Most of the time, other parties will choose the escrow agent, although some buyers can choose their own if they wish to. Note that an agent, representative, or attorney of the buyer or the seller naturally cannot be an escrow agent because of conflict of interest.

RELATED: The State-By-State Guide to Real Estate Closing Agents

How Is Escrow Used in Real Estate?

An escrow is ideal for complex, high-stakes transactions, especially those behind a huge volume of terms and conditions. While the general principle behind escrow remains the same across many industries, different businesses may use it in subtly different ways, including real estate.

How the Real Estate Escrow Process Works

When a buyer wants to purchase a house, they will usually put forward an earnest money deposit, which varies from 1% to 5% of the purchase price[4]. The seller may reject or accept the offer; if accepted, the money will be put in escrow, which will be used toward the down payment and closing costs.

A real estate escrow protects both the buyer and seller. If the buyer backs out of the transaction for any reason not indicated in the purchase agreement, the earnest money goes to the seller; if the seller backs out or if the buyer finds something wrong during the walk-through, the money in earnest money goes back to the buyer.

escrow office closing table

In cases where the transaction continues through the closing process, a buyer and/or their lender will eventually deposit the purchase proceeds into escrow, with instructions for the escrow agent to disburse the funds only when both parties’ conditions have been met. Meanwhile, the seller will sign the deed for their property transferring it to the buyer, and the deed is held in escrow until the seller’s requirements are satisfied, such as when the buyer deposits the purchase proceeds and the seller receives the payment. When each party has fulfilled their obligations, the deed is transferred to the buyer and the sale proceeds are transferred to the seller.

Another type of escrow account can be used by a lender to collect mortgage payments after a deal is closed. Not all lenders require this, but when they do, they will collect an additional amount each month in excess of the mortgage principal and interest. This additional amount is held in escrow to pay for the homeowner’s upcoming insurance and property taxes, which are typically billed once or twice each year. With this type of escrow account in place, the owner does not need to worry about paying these additional annual costs directly, because the escrow account should have collected enough money to pay for these expenses from the escrow account.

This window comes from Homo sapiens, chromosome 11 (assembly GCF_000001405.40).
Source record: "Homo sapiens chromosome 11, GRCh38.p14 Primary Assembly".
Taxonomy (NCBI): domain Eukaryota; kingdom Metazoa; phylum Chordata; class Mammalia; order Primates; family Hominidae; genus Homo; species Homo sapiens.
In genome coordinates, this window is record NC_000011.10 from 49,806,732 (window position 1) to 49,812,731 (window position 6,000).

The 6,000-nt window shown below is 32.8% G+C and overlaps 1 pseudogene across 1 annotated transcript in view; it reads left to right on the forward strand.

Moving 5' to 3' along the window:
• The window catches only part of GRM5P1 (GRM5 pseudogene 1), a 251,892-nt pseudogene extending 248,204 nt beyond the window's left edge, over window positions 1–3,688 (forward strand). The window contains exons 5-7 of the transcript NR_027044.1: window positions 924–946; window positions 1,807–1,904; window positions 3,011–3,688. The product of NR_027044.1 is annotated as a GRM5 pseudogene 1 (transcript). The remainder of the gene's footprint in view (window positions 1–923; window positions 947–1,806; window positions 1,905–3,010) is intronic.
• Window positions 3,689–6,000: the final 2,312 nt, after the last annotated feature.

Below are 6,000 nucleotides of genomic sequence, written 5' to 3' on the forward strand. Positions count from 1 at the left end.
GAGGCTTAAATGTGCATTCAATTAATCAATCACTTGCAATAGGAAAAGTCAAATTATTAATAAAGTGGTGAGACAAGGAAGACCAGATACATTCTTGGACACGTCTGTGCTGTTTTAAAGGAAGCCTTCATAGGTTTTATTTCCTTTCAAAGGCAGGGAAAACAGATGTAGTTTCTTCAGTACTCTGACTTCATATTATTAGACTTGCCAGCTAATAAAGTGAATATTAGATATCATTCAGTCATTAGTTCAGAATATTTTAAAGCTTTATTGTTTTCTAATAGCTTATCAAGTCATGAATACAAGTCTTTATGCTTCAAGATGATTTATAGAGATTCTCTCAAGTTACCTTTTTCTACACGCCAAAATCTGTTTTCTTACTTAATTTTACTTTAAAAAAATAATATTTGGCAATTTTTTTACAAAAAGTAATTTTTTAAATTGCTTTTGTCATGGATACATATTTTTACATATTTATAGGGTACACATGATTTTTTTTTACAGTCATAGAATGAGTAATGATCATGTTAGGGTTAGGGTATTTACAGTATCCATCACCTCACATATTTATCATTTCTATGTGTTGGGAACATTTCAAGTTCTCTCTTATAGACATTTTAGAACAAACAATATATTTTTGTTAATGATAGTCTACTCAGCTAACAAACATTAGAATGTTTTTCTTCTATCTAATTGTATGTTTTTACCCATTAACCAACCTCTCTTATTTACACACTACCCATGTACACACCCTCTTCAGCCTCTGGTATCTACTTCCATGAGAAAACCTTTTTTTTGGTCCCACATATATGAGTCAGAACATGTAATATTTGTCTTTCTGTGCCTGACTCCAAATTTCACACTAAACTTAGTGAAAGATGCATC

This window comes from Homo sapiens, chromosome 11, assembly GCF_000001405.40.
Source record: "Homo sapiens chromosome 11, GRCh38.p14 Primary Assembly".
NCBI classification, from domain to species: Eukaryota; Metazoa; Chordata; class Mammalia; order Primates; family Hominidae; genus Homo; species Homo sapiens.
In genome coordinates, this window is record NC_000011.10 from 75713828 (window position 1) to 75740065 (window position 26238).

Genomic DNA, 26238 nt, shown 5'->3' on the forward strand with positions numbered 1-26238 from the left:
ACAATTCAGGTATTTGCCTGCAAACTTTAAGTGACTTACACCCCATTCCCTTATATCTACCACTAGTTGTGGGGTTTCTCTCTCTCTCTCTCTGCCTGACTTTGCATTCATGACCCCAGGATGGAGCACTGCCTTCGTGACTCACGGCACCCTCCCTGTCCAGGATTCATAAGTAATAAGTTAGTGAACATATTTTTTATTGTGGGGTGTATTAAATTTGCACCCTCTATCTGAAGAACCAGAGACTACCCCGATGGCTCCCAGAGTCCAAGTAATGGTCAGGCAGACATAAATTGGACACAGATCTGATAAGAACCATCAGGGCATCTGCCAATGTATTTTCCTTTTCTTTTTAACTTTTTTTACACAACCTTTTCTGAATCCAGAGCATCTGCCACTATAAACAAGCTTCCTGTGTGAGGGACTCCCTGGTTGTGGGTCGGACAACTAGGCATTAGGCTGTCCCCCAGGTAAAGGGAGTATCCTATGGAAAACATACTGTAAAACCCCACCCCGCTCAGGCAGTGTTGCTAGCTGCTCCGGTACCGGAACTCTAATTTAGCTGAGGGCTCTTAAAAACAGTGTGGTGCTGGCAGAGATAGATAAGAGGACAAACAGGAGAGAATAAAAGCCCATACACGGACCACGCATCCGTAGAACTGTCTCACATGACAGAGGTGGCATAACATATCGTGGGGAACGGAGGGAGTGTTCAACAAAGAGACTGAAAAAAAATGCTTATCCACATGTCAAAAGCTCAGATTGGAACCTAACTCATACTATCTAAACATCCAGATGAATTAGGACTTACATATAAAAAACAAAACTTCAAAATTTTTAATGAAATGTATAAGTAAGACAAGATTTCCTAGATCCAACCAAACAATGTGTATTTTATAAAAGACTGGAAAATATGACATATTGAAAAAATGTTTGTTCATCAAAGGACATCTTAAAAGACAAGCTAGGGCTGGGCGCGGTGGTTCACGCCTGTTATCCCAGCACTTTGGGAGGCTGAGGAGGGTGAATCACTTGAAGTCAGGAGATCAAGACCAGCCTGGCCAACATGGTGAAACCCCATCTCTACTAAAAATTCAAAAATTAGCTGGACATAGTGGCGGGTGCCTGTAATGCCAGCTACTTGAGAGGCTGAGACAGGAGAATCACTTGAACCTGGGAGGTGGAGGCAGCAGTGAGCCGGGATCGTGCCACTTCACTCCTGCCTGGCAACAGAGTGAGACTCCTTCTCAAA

An escrow is an arrangement where a third party, neutral to the principals in a transaction, temporarily holds assets, funds, or other legal documents. When the terms and conditions of the escrow have been met, the escrow agent in charge of the escrow can disburse the assets according to the instructions both principals have agreed to.

Many kinds of assets can be placed in escrow, such as stock, securities, property, deeds, and most commonly, money. Many industries use escrow, especially in high-stakes transactions, and while the general concept of escrow remains the same across these sectors, they use escrow with a distinct difference. In real estate transactions, it can be used to hold the purchase price of a property until the buyer meets a seller’s requirements, and it can also be used by a lender to reserve payments for insurance and taxes.


  1. Nowacki, L. (2020.) Escrow: What Is It, And How Does It Work? Rocket Mortgage. Retrieved from
  2. Chen, J. (2020.) Escrow Agent. Investopedia. Retrieved from
  3. Stimmel, Stimmel, & Roeser. (n.d.) The Basics of the Law and Practice of Escrow. Retrieved from
  4. Ramsey, D. (2021.) What Is Earnest Money? Ramsey Solutions. Retrieved from